Here is a list of the 11 round tables I organized and some of the papers I gave (and charts I presented) at the 24th World Congress of Philosophy in Beijing from August 13-20. I have also posted some papers by other philosophers participating in the round tables I have organized (with their permission, of course) in a separate section of this website.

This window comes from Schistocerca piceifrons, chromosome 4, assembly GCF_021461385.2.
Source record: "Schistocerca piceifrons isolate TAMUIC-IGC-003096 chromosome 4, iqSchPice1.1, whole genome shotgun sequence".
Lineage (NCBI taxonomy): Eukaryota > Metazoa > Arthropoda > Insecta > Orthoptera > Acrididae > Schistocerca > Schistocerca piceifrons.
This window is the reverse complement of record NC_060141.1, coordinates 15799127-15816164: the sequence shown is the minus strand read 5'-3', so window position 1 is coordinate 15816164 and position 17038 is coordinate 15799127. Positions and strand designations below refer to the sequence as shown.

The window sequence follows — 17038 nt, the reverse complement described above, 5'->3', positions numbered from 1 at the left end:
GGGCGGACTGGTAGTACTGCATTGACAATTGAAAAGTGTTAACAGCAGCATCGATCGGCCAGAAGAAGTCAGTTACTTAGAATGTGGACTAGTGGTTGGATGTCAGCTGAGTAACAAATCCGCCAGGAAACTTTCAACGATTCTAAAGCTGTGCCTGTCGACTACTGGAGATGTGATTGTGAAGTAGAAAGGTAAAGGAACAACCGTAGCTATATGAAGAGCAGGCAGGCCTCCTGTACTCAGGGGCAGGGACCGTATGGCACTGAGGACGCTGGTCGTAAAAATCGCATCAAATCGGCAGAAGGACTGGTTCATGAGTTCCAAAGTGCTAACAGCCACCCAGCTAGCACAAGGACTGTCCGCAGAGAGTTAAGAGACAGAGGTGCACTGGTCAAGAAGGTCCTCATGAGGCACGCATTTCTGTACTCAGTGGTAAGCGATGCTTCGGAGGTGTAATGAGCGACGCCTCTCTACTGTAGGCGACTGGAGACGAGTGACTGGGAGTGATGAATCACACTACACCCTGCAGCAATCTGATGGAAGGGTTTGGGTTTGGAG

Here are some papers by some of the other participants in the 11 Round Tables I organized for the 24th World Congress of Philosophy (Beijing, Aug. 13-21). I am also including some papers by some of the philosophers who were scheduled to participate in the Round Tables but who, unfortunately, couldn't come to the Congress due to health or other reasons (including papers by Savas Michael-Matsas and David Schweickart).